The first impression from the beautifully poetic short film Dust is that it must be watched at least several times to grasp the array of complexity and essential themes. Written and directed by the talented Serena Giordano, this cinematic artwork is genuine and thought-provoking.
The film’s opening shots establish the geography most creatively – we witness close and medium shots of candles, frescos and Jesus’s crucifixion. Then, Giordano doesn’t let us see the bigger picture. The protagonists are covered from the back, and all we hear are whispers of condolences. There’s something intimidating in the way we receive these words told in repetition, but that’s purely intuitive. Film language is as present as it could be in the exposition, as the director relies on symbol vs detail and signified vs signifier.
There’s only one other scene after the titles, and it’s an intensely dramatic one between the siblings, Rossella and Guglielmo. Rossella is visibly broken, but her brother tries to cover his wounds. While the former is angry, exposed and vulnerable, the latter is seemingly calm, melancholy and utterly sad. As the scene plays out with the rising of action and catharsis included, the subtext slowly unravels, and the story achieves the concept's intention – to show that grieving works differently for everyone.
Even though the characters suffer and are tempted inside a small room, which is the film's primary setting, this creative group of filmmakers produce the best out of it. The production design, camera & lighting, sound and mise-en-scene are executed flawlessly. Each element of the design, with emphasis on the mirror (figuratively speaking - is film mirror or window), is used for the purpose of telling the story. The same applies to the photographs, the curtain (we witness the brother grabbing the curtain in a way to exploit suppressed emotions), the table and even the dust particles that the camera captures beautifully. The closing sequence from when the young sister points her finger to the scene's exit contrasts nicely with the introduction. If we had static shots in the first scene, then the second uses dynamic so that to enhance the various grammar techniques and basically to show what the artists are capable of even in a limited working environment.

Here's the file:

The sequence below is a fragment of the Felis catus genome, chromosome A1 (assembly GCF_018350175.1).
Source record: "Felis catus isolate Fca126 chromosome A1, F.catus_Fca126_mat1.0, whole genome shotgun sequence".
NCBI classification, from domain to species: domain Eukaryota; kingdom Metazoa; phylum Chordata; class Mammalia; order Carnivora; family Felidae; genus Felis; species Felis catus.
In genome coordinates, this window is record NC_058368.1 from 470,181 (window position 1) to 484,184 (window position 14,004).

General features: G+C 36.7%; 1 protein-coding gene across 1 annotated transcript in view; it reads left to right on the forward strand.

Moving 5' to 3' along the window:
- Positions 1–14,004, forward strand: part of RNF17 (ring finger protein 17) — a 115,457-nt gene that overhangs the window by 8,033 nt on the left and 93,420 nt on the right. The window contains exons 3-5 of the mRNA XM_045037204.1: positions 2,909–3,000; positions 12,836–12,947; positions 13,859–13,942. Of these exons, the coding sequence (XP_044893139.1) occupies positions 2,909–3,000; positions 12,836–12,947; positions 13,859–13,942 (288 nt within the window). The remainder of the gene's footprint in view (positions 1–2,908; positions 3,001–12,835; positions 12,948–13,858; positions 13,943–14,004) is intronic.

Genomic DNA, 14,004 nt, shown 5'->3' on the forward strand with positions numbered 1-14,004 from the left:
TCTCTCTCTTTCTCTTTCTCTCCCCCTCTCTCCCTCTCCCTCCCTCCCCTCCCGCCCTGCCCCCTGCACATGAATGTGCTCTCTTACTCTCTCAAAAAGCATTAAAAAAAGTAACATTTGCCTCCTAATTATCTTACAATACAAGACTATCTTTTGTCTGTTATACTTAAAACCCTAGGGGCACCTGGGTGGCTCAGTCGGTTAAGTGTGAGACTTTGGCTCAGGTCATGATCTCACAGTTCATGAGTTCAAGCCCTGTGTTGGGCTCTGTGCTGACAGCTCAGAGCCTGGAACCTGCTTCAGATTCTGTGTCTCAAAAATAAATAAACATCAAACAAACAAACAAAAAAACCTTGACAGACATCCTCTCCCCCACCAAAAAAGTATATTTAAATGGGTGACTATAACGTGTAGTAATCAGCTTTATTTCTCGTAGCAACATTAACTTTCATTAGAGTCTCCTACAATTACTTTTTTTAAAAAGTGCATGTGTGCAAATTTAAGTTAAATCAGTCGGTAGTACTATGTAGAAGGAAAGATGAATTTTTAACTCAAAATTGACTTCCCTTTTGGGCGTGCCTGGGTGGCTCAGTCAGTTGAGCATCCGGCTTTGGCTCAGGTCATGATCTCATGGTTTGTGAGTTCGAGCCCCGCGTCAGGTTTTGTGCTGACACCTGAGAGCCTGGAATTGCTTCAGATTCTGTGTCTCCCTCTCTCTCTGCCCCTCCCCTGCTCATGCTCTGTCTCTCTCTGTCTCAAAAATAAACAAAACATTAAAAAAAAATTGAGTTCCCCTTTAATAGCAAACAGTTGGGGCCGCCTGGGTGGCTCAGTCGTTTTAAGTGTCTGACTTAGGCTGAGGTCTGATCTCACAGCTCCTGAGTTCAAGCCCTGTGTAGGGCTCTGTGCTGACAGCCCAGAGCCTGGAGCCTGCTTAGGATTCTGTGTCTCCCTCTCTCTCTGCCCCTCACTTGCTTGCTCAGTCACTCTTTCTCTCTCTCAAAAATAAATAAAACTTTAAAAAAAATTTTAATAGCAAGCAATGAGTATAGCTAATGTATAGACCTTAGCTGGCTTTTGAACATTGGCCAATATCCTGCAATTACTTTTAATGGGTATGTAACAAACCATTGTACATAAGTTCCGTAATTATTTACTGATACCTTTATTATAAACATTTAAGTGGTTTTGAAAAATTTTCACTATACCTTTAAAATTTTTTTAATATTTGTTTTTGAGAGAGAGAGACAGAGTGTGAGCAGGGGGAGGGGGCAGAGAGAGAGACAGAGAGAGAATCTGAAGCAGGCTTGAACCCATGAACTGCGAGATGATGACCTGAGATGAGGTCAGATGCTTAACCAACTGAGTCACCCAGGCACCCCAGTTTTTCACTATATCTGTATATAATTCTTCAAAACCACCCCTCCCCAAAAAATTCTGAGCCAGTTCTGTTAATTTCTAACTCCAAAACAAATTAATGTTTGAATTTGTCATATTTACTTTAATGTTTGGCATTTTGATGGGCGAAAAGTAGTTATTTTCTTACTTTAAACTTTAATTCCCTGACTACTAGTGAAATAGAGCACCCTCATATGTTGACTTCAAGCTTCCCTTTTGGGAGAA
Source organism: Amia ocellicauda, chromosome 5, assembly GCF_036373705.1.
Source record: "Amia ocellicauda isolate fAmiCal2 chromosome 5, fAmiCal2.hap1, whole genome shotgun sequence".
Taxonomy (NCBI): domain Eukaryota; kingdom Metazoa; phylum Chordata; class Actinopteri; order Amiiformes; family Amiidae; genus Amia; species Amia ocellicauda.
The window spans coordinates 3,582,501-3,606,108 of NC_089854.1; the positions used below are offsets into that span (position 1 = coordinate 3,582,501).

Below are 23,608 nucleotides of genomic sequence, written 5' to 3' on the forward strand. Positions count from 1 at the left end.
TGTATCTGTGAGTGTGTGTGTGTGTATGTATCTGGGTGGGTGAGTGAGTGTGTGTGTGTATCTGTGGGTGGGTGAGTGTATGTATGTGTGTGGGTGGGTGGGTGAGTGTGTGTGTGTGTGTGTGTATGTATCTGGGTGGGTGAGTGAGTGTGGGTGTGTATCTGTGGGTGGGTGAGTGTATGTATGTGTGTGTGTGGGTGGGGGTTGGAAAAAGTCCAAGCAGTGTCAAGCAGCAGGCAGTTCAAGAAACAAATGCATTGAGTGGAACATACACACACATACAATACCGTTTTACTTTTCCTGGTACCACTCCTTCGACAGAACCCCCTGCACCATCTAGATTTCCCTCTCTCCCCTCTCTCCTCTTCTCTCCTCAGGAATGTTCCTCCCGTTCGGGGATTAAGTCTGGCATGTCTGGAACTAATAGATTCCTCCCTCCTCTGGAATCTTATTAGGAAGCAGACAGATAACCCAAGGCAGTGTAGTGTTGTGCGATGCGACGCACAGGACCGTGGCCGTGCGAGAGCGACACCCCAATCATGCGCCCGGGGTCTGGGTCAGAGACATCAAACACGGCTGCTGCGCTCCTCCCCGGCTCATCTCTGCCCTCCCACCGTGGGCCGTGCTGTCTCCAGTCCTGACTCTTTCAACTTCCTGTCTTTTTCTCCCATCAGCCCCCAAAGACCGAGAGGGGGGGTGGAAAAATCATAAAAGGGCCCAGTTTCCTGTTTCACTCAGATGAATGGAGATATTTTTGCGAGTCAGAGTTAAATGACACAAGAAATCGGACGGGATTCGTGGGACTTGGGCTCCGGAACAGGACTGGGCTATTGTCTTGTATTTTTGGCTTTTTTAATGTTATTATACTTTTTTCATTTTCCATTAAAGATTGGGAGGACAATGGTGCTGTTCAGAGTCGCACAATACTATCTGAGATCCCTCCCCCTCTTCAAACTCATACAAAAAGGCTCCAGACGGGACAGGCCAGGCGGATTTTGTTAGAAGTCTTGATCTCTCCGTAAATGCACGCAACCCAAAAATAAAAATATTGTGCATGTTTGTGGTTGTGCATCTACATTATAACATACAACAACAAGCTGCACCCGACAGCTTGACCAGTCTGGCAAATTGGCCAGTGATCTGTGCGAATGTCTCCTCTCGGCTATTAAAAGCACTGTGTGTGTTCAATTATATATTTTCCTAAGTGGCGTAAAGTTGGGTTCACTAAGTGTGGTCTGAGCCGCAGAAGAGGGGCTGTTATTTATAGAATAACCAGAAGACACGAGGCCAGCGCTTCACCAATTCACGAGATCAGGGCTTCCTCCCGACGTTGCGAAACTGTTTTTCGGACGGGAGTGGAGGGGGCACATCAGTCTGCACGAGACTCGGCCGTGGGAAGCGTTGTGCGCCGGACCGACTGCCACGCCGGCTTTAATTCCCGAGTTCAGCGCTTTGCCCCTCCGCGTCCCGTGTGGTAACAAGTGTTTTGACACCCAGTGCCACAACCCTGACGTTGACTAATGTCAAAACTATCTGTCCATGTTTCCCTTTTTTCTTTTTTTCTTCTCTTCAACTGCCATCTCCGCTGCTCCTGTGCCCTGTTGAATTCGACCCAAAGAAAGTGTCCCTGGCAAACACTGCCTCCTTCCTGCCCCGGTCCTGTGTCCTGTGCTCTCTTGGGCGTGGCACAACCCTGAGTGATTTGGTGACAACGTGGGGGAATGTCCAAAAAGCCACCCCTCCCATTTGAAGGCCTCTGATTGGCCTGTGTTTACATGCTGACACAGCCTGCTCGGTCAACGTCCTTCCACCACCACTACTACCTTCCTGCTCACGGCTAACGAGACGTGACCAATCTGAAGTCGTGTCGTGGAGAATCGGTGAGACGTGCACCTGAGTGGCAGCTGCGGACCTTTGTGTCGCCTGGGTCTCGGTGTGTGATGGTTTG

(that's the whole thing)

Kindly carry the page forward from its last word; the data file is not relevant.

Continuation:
In addition, the sound design is essential for the production as much as the camera is. As mentioned prior, the background noise, the chatter from outside and the ensemble’s diction and foley are engineered by following professional industry standards. On top of that is the lyrical Italian language that undoubtedly offers the film a whole new dimension.
With all sides and strengths covered, this review enthusiastically concludes that Dust is a short film that showcases a successful collaborative effort. The end results are delightful, which wouldn't have been the case if all crew members and the cast didn't put their best. Judging from this film alone, the cinema, especially the Italian cinematography, should be prepared for many new great things by Serena Giordano and the creative artists involved.